Title: Want To Go Private?
Author: Sarah Darer Littman
Publication Date: 8.1.2011
Source: ARC from swap
Summary (from Goodreads):
Abby and Luke chat online. They've never met. But they are going to. Soon.
Abby is starting high school—it should be exciting, so why doesn't she care? Everyone tells her to "make an effort," but why can't she just be herself? Abby quickly feels like she's losing a grip on her once-happy life. The only thing she cares about anymore is talking to Luke, a guy she met online, who understands. It feels dangerous and yet good to chat with Luke—he is her secret, and she's his. Then Luke asks her to meet him, and she does. But Luke isn't who he says he is. When Abby goes missing, everyone is left to put together the pieces. If they don't, they'll never see Abby again.
As soon as I got finished reading this book, I texted a friend and said, “If I could put one book into the hands of every 13 year old, this is that book.”
Want to Go Private? is a powerful, moving, and emotional rollercoaster of a book that is not only horrifically accurate, but gracefully written. Sarah Darer Littman pulls no punches as she describes how easy it really is for a predatory to worm their way into your home.
Abby is the typical American teenager. She feels awkward, out of sorts, and in that horrible transition period between middle school and high school. It’s, quite possibly, the worst time to be a female. Abby finds solace in a boy/man she meets on a teen chat site. Luke listens to her, cares about her, and seems to be genuinely interested. He says and does all the right things to make a 14 year old girl fall hard and fast for him all in the comfort of her own bedroom.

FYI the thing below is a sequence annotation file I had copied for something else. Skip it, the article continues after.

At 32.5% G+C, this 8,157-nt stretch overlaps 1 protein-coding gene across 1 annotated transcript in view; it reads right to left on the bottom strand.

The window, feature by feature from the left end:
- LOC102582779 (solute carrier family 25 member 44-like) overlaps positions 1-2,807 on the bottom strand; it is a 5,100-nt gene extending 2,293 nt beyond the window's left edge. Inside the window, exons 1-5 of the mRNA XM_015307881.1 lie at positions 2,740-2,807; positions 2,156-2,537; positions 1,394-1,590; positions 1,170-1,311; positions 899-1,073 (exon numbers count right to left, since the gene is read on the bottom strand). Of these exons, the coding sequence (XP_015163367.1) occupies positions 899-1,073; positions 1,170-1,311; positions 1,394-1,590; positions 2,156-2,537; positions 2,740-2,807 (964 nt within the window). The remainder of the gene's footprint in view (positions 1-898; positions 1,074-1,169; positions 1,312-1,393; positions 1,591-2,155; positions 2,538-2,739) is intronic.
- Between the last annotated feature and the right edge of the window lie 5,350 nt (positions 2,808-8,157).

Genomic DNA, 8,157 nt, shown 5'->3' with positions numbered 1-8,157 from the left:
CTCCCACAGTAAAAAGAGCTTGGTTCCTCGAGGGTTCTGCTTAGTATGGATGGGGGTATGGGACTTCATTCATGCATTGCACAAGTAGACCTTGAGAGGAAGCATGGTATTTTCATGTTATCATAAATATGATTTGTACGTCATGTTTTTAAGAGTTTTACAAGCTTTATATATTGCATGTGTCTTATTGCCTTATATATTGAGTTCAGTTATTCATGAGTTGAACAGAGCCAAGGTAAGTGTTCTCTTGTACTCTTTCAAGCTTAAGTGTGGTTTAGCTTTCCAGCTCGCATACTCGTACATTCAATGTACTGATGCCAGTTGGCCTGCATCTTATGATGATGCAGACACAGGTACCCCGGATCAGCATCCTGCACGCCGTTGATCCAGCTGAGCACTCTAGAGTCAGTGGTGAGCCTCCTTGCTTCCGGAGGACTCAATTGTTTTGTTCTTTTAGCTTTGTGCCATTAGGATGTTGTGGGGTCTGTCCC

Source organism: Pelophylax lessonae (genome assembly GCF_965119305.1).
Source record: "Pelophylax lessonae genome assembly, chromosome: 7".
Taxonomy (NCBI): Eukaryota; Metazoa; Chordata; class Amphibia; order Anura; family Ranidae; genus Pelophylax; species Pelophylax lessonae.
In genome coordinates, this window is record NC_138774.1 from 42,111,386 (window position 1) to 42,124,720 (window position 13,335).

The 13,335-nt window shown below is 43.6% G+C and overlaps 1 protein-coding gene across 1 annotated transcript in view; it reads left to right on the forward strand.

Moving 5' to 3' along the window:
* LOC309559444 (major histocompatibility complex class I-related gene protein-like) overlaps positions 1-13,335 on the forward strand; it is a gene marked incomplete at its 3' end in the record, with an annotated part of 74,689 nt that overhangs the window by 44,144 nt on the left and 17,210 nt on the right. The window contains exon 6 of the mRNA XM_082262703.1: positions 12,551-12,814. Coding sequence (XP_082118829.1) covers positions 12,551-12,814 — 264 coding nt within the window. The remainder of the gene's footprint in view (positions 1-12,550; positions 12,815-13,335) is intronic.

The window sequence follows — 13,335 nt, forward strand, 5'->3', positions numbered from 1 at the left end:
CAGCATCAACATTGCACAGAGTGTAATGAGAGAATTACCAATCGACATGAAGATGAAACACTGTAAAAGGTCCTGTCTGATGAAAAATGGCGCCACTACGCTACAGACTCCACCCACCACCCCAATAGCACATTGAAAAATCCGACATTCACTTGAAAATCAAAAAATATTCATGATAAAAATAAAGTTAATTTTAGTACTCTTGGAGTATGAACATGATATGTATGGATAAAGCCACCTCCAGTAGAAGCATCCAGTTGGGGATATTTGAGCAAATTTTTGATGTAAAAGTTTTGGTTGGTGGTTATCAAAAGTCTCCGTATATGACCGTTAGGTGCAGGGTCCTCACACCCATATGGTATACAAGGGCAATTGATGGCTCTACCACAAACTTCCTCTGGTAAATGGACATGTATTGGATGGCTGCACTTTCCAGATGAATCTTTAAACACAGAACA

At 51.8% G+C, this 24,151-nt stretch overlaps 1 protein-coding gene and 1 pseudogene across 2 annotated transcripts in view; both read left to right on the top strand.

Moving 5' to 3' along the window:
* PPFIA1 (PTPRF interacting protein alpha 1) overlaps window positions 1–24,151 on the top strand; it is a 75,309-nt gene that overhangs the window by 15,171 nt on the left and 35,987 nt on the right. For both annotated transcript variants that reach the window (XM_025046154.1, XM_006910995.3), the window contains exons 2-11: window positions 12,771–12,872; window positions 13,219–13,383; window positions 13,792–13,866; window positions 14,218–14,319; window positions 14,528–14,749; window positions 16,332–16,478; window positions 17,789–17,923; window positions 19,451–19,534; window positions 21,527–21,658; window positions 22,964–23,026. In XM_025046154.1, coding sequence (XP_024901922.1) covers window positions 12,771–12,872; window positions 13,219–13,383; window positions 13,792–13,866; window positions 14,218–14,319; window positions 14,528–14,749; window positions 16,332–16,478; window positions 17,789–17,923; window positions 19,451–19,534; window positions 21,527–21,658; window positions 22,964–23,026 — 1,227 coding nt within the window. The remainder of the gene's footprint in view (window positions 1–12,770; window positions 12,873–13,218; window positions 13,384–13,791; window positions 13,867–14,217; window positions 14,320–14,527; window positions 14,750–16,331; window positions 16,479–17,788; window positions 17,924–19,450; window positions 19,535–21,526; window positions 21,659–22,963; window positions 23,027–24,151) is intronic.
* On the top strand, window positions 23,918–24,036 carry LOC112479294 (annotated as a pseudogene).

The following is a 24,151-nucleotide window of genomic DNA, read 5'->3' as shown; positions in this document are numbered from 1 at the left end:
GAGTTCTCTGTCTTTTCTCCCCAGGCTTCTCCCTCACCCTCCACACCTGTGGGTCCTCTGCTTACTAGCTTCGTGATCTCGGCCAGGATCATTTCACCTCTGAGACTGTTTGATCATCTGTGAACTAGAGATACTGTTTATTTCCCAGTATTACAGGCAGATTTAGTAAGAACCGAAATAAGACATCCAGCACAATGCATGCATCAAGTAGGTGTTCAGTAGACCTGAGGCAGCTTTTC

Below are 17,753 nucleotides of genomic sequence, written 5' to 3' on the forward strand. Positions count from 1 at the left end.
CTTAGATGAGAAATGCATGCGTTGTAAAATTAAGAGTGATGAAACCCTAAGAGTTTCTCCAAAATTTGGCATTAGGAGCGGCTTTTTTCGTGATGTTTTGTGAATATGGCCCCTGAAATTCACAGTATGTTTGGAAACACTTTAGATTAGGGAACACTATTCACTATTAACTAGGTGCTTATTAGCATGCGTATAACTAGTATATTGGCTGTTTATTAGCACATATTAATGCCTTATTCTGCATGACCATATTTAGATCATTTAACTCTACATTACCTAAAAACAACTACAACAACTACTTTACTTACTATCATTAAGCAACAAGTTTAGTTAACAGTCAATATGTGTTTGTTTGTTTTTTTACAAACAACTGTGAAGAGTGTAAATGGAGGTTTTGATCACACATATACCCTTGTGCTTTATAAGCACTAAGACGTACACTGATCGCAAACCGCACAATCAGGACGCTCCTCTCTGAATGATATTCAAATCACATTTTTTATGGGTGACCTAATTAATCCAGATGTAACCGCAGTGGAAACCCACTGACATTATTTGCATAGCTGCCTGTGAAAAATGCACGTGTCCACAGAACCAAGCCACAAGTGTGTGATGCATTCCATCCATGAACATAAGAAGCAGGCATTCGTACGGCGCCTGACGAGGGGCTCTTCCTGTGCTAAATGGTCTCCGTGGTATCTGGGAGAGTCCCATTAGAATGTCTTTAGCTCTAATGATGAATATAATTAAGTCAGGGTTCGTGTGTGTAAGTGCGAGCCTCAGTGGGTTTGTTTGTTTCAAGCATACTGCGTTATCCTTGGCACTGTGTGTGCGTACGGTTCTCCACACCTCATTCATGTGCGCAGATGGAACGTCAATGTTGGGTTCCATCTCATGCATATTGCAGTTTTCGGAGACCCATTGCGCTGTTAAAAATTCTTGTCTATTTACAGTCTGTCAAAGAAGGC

I love the way Littman breaks this novel down into three sections. It starts with Abby, chronicles her first few months in high school and shows how Luke it able to prey on her. How he gets her to do things she wouldn’t usually do because he manipulates her needs to feel accepted and loved. The second part is told after Abby is gone, from three points of view: her younger sister, her best friend, and a classmate. Their alternating perspectives help piece together what went wrong with Abby at home and at school. Finally, the last section deals with the painful aftermath.
I won’t lie: This book had me cringing and grimacing at several points. Littman has a tendency to get a bit graphic, but I really feel like it was needed to drive the point home. Abby does things on her computer, for example sending topless pictures of herself to Luke, that horrified me. I think what scared me the most is that I was Abby growing up.
Did I send naked pictures of myself? No. But I was a 14 year old girl who felt horribly out of place in school because I had just moved and I found solace with internet friends … some who claimed to be boys, but looking back now, I think they may have been adults. The difference is, my computer was angled so the screen faced my door (which I wasn’t allowed to shut while on the computer) so that my parents could see everything I was doing when walking by. At the time I thought they were insanely overprotective and determined to take away my privacy.
I see now how smart they are, and I can’t thank them enough.
Parents need to read this book. Teens need to read this book. I cannot find the words to recommend this book enough.